On Thu, Mar 29, 2001 at 11:32:57AM +0100, Piers Cawley wrote:
> Robin Houston <[EMAIL PROTECTED]> writes:
> > No partial failure allowed, it has to either succeed completely
> > or fail completely.
> Hmm... not quite sure what happens if either of the COMMITs fail. And
> I'd bemused as to how Java would handle it too...
> eval {
>     $fulfillment_dbh->do("BEGIN TRANSACTION");
>     $payment_dbh->do("BEGIN TRANSACTION");
>     do_the_payment_thing($payment_dbh);
>     do_the_fulfillment_thing($fulfillment_dbh);
>     $payment_dbh->do("COMMIT");
>     $fulfillment_dbh->do("COMMIT");

That is not atomic.  You need to do both COMMITs as one operation.

> }

At this point, your process dies horribly.

> if $@ {
>     $fulfillment_dbh->do("ROLLBACK");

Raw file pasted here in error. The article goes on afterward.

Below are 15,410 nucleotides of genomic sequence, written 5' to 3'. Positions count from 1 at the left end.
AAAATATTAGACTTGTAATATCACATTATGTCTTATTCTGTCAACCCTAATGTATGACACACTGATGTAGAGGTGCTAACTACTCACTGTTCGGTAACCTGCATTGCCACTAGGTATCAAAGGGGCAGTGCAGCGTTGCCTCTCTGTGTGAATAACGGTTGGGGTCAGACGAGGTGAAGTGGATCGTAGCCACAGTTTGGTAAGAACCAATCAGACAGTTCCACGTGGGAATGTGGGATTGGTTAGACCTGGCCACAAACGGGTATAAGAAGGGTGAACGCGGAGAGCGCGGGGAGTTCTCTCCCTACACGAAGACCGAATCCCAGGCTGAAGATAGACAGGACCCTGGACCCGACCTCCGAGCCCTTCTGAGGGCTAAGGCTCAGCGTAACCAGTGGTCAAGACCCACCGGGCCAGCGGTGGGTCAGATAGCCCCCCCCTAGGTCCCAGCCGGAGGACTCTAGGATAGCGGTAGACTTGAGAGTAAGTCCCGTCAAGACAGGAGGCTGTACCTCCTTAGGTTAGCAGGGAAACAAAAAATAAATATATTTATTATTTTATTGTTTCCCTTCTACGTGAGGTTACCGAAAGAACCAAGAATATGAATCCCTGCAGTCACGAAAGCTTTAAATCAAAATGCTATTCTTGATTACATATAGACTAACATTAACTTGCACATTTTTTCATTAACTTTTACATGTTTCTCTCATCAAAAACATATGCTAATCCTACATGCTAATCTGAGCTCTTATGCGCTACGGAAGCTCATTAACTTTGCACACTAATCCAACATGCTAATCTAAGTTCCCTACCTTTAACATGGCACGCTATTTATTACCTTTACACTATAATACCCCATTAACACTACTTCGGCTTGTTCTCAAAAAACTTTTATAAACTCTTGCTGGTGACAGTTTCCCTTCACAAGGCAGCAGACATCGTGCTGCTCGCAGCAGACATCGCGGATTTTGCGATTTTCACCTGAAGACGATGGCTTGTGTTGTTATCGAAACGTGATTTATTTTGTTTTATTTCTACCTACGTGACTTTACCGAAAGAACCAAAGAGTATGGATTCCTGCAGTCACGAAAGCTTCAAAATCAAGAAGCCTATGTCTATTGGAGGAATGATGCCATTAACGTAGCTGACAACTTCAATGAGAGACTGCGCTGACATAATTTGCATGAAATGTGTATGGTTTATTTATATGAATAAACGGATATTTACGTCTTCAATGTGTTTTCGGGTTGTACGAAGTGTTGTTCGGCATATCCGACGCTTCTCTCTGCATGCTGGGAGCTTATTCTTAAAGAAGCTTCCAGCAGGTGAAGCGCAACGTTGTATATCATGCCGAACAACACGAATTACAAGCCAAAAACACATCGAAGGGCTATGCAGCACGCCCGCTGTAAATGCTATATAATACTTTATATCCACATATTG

Or for more fun, die horribly here instead.

>     $payment_dbh->do("ROLLBACK");
> }

You need the rdbms to do the rollback itself if the commit fails, or if
a connection times out after a BEGIN TRANSACTION and without a COMMIT
occurring.  You need some way of getting the two systems talking to
each other so that they can synchronise the BEGIN TRANSACTIONs and the
COMMITs.  Ouch.

Can someone remind me why I don't do financial work any more?  Oh yeah :-)

David Cantrell | [EMAIL PROTECTED] | http://www.cantrell.org.uk/david/

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